Friday, December 18, 2015

Christmas, Arizona and a Christmas Giveaway

With Nancy J. Farrier

What do you picture when you think of Christmas? Snow? Horses pulling sleighs
? A decorated tree? A manger scene? Most of us have those ideals of family, food, gifts, singing carols, but we also associate Christmas time with snow. Something you would see on a Christmas card.

Today I wanted to share Christmas in an unusual place. In the Arizona desert, two men, Dennis O’Brien and William Tweed, staked a claim for a mine around 1880. A couple of years later their claim was purchased by the Phelps Dodge Corp.

They built a road to the mine, and fashioned furnaces for smelting the ore. Dr. James Douglas began operating the mine. In 1884, the mine operations had to close down when they realized they were mining inside the San Carlos Indian Reservation. Mining wouldn’t resume until after the Reservation boundaries were moved in 1902. 

In December of 1902, the area once more became public domain. On Christmas Day Robert Chittenden and his partner staked new claims, giving the mine its name. Chittenden was quoted as saying, “We filled our stockings and named the place Christmas in honor of the day.” 

Arizona Copper
Over the next few decades the Christmas mine would produce 55 million pound of copper as well as some silver and gold. In 1909 or 1910, the town of Christmas began to form. Within ten years Christmas would have a meat market, Post Office, general store, billiards hall, and two club houses.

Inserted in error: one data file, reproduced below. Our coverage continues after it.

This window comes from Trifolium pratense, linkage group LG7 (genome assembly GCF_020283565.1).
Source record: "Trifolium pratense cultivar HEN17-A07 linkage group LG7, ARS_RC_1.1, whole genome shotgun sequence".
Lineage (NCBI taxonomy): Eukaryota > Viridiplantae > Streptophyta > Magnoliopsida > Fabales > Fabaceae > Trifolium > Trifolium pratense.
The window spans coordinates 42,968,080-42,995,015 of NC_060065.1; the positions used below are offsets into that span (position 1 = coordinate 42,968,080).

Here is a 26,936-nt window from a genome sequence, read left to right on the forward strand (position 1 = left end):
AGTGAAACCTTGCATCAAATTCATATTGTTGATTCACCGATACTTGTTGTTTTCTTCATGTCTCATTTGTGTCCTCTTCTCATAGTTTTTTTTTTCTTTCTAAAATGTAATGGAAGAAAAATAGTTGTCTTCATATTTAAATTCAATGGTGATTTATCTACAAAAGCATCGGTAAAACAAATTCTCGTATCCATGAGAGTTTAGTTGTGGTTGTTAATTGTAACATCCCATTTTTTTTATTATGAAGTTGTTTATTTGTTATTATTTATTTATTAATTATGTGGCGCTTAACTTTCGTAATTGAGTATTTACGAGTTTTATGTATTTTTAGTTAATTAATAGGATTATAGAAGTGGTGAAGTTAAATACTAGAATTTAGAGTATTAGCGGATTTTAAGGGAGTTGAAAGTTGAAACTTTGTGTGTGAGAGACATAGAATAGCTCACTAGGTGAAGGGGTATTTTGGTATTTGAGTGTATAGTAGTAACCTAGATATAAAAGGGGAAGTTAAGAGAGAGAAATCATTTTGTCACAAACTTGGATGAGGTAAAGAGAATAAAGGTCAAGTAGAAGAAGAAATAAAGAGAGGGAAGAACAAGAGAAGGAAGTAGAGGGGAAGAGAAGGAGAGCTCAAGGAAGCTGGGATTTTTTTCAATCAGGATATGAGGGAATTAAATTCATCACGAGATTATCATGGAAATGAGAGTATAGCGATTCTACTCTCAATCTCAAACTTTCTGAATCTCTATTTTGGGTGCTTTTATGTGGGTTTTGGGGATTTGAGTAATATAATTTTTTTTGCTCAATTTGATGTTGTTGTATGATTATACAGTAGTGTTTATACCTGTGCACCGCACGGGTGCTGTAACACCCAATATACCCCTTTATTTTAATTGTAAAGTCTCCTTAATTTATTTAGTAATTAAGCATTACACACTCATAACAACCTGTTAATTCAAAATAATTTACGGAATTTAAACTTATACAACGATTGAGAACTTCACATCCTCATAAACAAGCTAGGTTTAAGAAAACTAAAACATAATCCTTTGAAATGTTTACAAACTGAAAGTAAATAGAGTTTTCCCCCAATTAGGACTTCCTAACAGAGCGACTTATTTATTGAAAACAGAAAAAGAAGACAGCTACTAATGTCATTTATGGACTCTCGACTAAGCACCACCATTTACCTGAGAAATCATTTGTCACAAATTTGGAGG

1907 Christmas Postcard
After the opening of the Post Office in June of 1905, something interesting began to happen. In the fall, William Swingle, the postmaster, started to receive a deluge of cards and letters that people wanted to be sent from his post office. From all across the country, people wanted the official Christmas stamp on their mail. Even packages were sent to Christmas during the holiday season just so they would have the Christmas postmark. 

The town and mine went through a series of closing and openings depending on the price of copper. When bags of mail and packages were sent to the town for postage late in the year, they would be forwarded to the nearby town of Winkelman to be processed. Christmas mine is now closed down and the town is no longer inhabited. 

Have you ever heard of Christmas, Arizona? Have you seen the Christmas postmark? Letters bearing the stamp are a collectors item now.